As with the United States, the massive size of the Chinese economy means that lower GDP growth rates create a headwind for the global economy as a whole. It is therefore no surprise that the International Monetary Fund has just revised its forecast of global economic growth downward by the most substantial margin in three years.
A bigger but somewhat slower growing China of the future will contribute about as much to global demand as the smaller but faster growing China of before. This is arithmetic: An economy that is twice as big can grow by half as much and contribute the same to global demand. By the way, China today is more than twice as big as it was a decade ago. So, the good news is, even with slower growth, China will continue to be an engine of global output. Indeed, an even bigger engine than before.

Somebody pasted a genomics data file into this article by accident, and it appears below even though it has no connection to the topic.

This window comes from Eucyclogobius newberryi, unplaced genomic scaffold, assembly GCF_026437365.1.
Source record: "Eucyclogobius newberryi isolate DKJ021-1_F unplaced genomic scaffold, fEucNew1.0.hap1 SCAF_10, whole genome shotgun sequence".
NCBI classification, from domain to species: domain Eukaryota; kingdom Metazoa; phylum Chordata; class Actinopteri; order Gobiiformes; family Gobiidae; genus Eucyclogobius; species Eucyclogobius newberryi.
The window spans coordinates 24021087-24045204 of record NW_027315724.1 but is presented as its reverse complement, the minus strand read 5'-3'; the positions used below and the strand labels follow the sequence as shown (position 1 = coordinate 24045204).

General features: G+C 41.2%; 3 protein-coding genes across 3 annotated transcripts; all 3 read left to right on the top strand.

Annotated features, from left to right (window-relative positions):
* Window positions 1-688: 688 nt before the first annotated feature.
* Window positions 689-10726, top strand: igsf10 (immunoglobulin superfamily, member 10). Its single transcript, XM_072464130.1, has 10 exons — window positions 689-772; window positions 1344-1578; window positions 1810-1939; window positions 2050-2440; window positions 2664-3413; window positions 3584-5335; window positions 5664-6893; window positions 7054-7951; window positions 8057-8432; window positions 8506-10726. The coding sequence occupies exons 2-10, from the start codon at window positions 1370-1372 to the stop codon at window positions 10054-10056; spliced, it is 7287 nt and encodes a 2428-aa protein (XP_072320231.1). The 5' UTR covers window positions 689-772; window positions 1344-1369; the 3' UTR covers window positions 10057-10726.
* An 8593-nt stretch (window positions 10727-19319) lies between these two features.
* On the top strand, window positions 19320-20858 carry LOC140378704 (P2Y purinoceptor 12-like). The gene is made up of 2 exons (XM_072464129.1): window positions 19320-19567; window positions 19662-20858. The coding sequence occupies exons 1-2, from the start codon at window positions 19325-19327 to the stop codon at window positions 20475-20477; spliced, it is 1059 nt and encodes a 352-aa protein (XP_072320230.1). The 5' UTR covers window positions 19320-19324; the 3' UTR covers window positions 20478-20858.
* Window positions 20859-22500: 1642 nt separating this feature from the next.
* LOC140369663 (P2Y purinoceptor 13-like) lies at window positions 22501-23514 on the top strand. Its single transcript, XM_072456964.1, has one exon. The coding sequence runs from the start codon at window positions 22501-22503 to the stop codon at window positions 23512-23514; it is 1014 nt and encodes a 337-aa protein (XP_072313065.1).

Big challenges lie ahead for the emerging economies. To avoid serious social and political pressures, growth has to be not only rapid, but broad based and equitable, in the sense that if there are steep income increases for some accompanying rapid growth, they must be perceived as deserved by effort and job creation, and not due to exploitation of rents or political favours.